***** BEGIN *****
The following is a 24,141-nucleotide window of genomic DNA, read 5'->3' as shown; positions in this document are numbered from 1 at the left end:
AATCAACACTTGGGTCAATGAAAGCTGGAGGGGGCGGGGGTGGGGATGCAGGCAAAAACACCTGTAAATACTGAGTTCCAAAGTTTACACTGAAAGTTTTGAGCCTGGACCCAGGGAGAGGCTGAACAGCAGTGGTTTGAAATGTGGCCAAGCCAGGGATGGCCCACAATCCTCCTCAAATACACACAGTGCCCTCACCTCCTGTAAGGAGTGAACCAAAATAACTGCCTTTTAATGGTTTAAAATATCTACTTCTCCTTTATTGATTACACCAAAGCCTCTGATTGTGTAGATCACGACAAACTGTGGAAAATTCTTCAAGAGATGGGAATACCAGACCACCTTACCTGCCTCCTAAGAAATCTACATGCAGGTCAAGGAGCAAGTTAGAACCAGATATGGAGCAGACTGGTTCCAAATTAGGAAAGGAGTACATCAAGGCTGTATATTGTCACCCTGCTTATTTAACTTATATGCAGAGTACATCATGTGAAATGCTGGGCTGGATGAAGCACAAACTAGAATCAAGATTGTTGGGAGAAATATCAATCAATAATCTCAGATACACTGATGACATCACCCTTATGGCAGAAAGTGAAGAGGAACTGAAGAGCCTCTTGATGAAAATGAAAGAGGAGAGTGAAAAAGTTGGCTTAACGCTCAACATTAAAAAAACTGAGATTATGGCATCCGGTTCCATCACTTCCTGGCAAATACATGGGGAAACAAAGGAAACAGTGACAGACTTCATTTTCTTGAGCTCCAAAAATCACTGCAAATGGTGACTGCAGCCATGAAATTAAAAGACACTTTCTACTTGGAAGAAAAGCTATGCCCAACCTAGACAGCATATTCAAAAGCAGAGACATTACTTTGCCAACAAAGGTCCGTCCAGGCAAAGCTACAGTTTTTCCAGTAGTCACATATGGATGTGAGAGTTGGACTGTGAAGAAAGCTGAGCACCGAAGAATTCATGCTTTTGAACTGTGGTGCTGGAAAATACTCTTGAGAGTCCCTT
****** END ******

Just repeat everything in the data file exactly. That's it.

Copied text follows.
The following is a 24,141-nucleotide window of genomic DNA, read 5'->3' as shown; positions in this document are numbered from 1 at the left end:
AATCAACACTTGGGTCAATGAAAGCTGGAGGGGGCGGGGGTGGGGATGCAGGCAAAAACACCTGTAAATACTGAGTTCCAAAGTTTACACTGAAAGTTTTGAGCCTGGACCCAGGGAGAGGCTGAACAGCAGTGGTTTGAAATGTGGCCAAGCCAGGGATGGCCCACAATCCTCCTCAAATACACACAGTGCCCTCACCTCCTGTAAGGAGTGAACCAAAATAACTGCCTTTTAATGGTTTAAAATATCTACTTCTCCTTTATTGATTACACCAAAGCCTCTGATTGTGTAGATCACGACAAACTGTGGAAAATTCTTCAAGAGATGGGAATACCAGACCACCTTACCTGCCTCCTAAGAAATCTACATGCAGGTCAAGGAGCAAGTTAGAACCAGATATGGAGCAGACTGGTTCCAAATTAGGAAAGGAGTACATCAAGGCTGTATATTGTCACCCTGCTTATTTAACTTATATGCAGAGTACATCATGTGAAATGCTGGGCTGGATGAAGCACAAACTAGAATCAAGATTGTTGGGAGAAATATCAATCAATAATCTCAGATACACTGATGACATCACCCTTATGGCAGAAAGTGAAGAGGAACTGAAGAGCCTCTTGATGAAAATGAAAGAGGAGAGTGAAAAAGTTGGCTTAACGCTCAACATTAAAAAAACTGAGATTATGGCATCCGGTTCCATCACTTCCTGGCAAATACATGGGGAAACAAAGGAAACAGTGACAGACTTCATTTTCTTGAGCTCCAAAAATCACTGCAAATGGTGACTGCAGCCATGAAATTAAAAGACACTTTCTACTTGGAAGAAAAGCTATGCCCAACCTAGACAGCATATTCAAAAGCAGAGACATTACTTTGCCAACAAAGGTCCGTCCAGGCAAAGCTACAGTTTTTCCAGTAGTCACATATGGATGTGAGAGTTGGACTGTGAAGAAAGCTGAGCACCGAAGAATTCATGCTTTTGAACTGTGGTGCTGGAAAATACTCTTGAGAGTCCCTT